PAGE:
Fifth Dynasty

The Fifth Dynasty (2494–2345 BC) began with Userkaf (2494–2487 BC) and was marked by the growing importance of the cult of the sun god Ra. Consequently, fewer efforts were devoted to constructing pyramid complexes than during the Fourth Dynasty and more to building sun temples in Abusir. Userkaf was succeeded by his son Sahure (2487–2475 BC), who commanded an expedition to Punt. Sahure was, in turn, succeeded by Neferirkare Kakai (2475–2455 BC), who was Sahure’s son. Neferirkare introduced the prenomen in the royal titulary. He was followed by two short-lived kings, his son Neferefre (2455–2453 BC) and Shepseskare, the latter of uncertain parentage. Shepseskare may have been deposed by Neferefre’s brother Nyuserre Ini (2445–2421 BC), a long-lived pharaoh who built extensively in Abusir and restarted royal activity in Giza.

The last pharaohs of the dynasty were Menkauhor Kaiu (2421–2414 BC), Djedkare Isesi (2414–2375 BC), and Unas (2375–2345), the earliest ruler to have the Pyramid Texts inscribed in his pyramid.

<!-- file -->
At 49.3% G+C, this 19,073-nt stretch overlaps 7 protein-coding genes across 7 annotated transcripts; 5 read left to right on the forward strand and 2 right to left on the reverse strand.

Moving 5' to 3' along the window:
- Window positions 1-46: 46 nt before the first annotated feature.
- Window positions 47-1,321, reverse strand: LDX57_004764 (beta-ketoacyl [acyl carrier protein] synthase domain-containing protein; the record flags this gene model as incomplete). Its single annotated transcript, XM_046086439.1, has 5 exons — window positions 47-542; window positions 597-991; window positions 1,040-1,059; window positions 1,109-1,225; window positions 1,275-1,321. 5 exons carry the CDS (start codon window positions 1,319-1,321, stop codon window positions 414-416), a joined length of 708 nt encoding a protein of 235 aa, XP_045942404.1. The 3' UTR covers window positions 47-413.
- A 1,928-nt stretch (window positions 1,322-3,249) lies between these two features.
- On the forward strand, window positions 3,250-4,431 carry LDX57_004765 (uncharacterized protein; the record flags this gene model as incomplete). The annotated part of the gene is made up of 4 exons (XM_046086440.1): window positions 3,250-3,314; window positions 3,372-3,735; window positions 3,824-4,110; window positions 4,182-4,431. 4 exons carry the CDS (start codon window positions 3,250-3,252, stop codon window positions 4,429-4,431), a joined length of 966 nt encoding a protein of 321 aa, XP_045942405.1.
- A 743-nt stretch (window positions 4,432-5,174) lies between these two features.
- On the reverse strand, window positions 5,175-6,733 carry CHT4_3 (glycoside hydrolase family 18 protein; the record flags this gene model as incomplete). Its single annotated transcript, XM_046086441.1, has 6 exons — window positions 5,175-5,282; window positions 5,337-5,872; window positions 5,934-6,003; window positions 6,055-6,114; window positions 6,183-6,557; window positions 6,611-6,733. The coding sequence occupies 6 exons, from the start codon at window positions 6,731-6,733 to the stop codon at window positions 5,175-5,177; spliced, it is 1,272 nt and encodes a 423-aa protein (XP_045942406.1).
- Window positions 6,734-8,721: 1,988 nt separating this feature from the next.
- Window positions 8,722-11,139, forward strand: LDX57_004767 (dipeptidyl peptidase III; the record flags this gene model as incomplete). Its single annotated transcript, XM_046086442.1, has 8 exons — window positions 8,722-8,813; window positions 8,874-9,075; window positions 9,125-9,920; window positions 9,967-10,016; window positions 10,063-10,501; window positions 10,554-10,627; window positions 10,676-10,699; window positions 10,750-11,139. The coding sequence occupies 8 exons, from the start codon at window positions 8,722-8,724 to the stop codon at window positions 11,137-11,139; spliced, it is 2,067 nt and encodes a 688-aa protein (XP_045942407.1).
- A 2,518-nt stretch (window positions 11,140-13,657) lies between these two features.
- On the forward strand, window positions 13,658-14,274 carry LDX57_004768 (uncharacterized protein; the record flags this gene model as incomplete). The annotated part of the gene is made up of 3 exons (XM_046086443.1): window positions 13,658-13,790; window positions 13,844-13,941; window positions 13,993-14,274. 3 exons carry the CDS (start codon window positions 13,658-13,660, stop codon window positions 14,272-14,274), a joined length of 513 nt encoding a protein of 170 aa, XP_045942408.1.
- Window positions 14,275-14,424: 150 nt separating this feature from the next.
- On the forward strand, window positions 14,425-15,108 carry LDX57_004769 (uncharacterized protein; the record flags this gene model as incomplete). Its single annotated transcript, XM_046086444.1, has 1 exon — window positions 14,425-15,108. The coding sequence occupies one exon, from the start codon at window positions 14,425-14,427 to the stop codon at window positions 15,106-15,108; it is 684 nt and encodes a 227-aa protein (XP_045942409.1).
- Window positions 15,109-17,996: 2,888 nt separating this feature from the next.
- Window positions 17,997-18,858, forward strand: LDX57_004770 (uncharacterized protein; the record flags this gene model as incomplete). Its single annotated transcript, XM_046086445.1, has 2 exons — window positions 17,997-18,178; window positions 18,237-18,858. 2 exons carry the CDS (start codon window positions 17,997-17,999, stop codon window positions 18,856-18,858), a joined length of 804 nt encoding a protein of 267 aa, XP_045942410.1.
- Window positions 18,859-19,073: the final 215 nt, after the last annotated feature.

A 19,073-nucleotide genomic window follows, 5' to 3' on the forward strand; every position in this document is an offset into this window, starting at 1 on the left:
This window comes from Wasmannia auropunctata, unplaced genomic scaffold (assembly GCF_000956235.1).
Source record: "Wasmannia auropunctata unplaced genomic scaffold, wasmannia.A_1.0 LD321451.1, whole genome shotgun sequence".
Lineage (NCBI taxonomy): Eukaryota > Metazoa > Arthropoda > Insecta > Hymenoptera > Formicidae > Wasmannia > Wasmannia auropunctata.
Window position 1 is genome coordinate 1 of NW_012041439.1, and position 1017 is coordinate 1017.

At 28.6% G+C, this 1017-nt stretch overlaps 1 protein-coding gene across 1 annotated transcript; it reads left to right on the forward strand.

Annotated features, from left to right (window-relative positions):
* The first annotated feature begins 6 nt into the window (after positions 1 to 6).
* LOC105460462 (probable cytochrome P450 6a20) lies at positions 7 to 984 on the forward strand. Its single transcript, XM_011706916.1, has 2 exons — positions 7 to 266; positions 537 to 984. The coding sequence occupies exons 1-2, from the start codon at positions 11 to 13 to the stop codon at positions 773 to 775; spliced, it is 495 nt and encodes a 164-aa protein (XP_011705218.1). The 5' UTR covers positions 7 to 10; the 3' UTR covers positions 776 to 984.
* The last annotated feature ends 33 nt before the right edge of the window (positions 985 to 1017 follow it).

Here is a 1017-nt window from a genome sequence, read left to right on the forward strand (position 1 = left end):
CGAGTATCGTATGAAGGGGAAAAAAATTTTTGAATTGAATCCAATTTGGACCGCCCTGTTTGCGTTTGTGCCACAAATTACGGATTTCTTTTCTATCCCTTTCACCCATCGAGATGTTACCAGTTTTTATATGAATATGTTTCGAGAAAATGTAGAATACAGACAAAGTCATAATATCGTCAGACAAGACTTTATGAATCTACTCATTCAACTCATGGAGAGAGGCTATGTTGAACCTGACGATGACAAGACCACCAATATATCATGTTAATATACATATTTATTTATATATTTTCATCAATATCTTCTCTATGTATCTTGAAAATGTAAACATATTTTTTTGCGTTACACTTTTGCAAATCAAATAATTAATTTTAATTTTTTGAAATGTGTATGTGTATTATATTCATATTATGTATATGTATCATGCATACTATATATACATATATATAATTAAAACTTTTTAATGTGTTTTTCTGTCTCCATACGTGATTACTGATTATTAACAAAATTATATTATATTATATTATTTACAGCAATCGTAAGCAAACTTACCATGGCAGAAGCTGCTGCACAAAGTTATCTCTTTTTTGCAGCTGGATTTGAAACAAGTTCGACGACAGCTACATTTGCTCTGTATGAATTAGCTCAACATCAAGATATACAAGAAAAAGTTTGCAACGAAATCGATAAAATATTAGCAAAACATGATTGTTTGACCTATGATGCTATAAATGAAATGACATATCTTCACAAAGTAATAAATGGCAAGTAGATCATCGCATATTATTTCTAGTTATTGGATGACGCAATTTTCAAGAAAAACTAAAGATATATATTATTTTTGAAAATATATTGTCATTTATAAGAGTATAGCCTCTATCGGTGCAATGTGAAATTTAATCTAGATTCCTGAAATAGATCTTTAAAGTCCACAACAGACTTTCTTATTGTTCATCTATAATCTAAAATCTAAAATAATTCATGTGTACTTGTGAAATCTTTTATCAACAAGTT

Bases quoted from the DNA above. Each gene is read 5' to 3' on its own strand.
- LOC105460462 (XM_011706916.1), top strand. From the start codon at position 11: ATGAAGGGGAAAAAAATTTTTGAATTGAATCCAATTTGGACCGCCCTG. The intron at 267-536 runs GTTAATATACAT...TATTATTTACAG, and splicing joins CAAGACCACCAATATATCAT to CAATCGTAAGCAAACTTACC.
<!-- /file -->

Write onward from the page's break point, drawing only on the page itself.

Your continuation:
Egypt’s expanding interests in trade goods such as ebony, incense such as myrrh and frankincense, gold, copper, and other valuable metals inspired the ancient Egyptians to build suitable ships for navigation of the open sea. They traded with Lebanon for cedar and travelled the length of the Red Sea to the Kingdom of Punt—possibly modern-day Somalia—for ebony, ivory, and aromatic resins. Shipbuilders of that era did not use pegs (treenails) or metal fasteners but relied on rope to keep their ships assembled. Planks and the superstructure were tightly tied and bound together. This period also witnessed direct trade between Egypt and its Aegean neighbours and Anatolia.

The dynasty’s rulers sent expeditions to the stone quarries and gold mines of Nubia and the mines of Sinai. There are references and depictions of military campaigns in Nubia and Asia.

Decline into the First Intermediate Period

The sixth dynasty peaked during king Pepi I and Merenre I with flourishing trade, several mining and quarrying expeditions and effective military campaigns. Militarily, aggressive expansion into Nubia marked Pepi I’s reign. At least five military expeditions were sent into Canaan.

There is evidence that Merenre was not only active in Nubia like Pepi I but also sent officials to maintain Egyptian rule over Nubia from the northern border to the area south of the third cataract.